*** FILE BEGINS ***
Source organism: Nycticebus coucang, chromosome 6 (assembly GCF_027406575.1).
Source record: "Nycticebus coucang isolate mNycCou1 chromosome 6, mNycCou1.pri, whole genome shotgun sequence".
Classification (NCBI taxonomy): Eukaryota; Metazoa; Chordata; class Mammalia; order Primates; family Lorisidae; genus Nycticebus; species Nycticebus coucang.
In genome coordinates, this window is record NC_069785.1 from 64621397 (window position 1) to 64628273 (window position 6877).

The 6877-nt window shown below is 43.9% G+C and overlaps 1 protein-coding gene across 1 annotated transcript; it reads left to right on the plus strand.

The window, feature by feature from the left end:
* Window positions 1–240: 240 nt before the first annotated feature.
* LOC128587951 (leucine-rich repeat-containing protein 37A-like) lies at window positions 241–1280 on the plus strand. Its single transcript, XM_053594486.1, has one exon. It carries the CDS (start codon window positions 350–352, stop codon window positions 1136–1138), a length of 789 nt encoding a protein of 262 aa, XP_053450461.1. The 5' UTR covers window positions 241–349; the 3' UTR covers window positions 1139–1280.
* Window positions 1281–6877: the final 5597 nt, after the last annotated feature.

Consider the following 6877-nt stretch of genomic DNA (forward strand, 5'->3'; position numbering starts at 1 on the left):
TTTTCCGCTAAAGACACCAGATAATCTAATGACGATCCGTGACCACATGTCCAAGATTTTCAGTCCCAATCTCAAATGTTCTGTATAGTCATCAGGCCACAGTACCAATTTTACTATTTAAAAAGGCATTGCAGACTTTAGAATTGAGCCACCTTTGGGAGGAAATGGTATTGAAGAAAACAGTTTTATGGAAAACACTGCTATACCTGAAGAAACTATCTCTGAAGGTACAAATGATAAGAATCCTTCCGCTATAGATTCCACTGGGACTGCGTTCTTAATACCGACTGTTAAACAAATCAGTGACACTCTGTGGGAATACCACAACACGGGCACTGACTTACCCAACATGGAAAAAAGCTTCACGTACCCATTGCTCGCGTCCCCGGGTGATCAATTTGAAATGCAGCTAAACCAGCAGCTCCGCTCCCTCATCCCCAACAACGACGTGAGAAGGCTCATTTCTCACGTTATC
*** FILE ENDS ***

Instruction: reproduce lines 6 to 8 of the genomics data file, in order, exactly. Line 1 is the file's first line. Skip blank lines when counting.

The window, feature by feature from the left end:
* Window positions 1–240: 240 nt before the first annotated feature.
* LOC128587951 (leucine-rich repeat-containing protein 37A-like) lies at window positions 241–1280 on the plus strand. Its single transcript, XM_053594486.1, has one exon. It carries the CDS (start codon window positions 350–352, stop codon window positions 1136–1138), a length of 789 nt encoding a protein of 262 aa, XP_053450461.1. The 5' UTR covers window positions 241–349; the 3' UTR covers window positions 1139–1280.